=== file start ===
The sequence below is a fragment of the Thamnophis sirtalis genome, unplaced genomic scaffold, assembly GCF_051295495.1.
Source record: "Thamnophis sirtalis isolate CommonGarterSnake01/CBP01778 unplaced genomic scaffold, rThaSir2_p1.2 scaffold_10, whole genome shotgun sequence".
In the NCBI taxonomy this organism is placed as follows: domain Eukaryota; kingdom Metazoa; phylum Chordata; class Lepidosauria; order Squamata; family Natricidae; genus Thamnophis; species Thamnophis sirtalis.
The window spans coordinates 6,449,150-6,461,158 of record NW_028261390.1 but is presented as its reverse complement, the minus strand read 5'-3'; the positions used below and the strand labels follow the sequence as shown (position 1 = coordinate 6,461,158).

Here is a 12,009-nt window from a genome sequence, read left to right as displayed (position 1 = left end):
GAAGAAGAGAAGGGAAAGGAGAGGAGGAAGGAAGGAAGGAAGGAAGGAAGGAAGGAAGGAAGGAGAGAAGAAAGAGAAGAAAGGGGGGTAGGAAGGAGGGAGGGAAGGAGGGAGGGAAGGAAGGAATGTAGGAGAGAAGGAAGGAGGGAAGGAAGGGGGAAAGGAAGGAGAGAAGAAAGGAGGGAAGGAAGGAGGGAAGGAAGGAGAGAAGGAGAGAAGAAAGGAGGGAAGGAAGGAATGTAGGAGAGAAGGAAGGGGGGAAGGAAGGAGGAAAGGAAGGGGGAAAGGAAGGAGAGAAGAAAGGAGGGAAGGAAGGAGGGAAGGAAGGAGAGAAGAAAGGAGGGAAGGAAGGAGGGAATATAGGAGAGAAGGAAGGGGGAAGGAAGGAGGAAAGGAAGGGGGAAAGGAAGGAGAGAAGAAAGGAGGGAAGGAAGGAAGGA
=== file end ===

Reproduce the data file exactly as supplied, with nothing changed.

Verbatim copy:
The sequence below is a fragment of the Thamnophis sirtalis genome, unplaced genomic scaffold, assembly GCF_051295495.1.
Source record: "Thamnophis sirtalis isolate CommonGarterSnake01/CBP01778 unplaced genomic scaffold, rThaSir2_p1.2 scaffold_10, whole genome shotgun sequence".
In the NCBI taxonomy this organism is placed as follows: domain Eukaryota; kingdom Metazoa; phylum Chordata; class Lepidosauria; order Squamata; family Natricidae; genus Thamnophis; species Thamnophis sirtalis.
The window spans coordinates 6,449,150-6,461,158 of record NW_028261390.1 but is presented as its reverse complement, the minus strand read 5'-3'; the positions used below and the strand labels follow the sequence as shown (position 1 = coordinate 6,461,158).

Here is a 12,009-nt window from a genome sequence, read left to right as displayed (position 1 = left end):
GAAGAAGAGAAGGGAAAGGAGAGGAGGAAGGAAGGAAGGAAGGAAGGAAGGAAGGAAGGAAGGAGAGAAGAAAGAGAAGAAAGGGGGGTAGGAAGGAGGGAGGGAAGGAGGGAGGGAAGGAAGGAATGTAGGAGAGAAGGAAGGAGGGAAGGAAGGGGGAAAGGAAGGAGAGAAGAAAGGAGGGAAGGAAGGAGGGAAGGAAGGAGAGAAGGAGAGAAGAAAGGAGGGAAGGAAGGAATGTAGGAGAGAAGGAAGGGGGGAAGGAAGGAGGAAAGGAAGGGGGAAAGGAAGGAGAGAAGAAAGGAGGGAAGGAAGGAGGGAAGGAAGGAGAGAAGAAAGGAGGGAAGGAAGGAGGGAATATAGGAGAGAAGGAAGGGGGAAGGAAGGAGGAAAGGAAGGGGGAAAGGAAGGAGAGAAGAAAGGAGGGAAGGAAGGAAGGA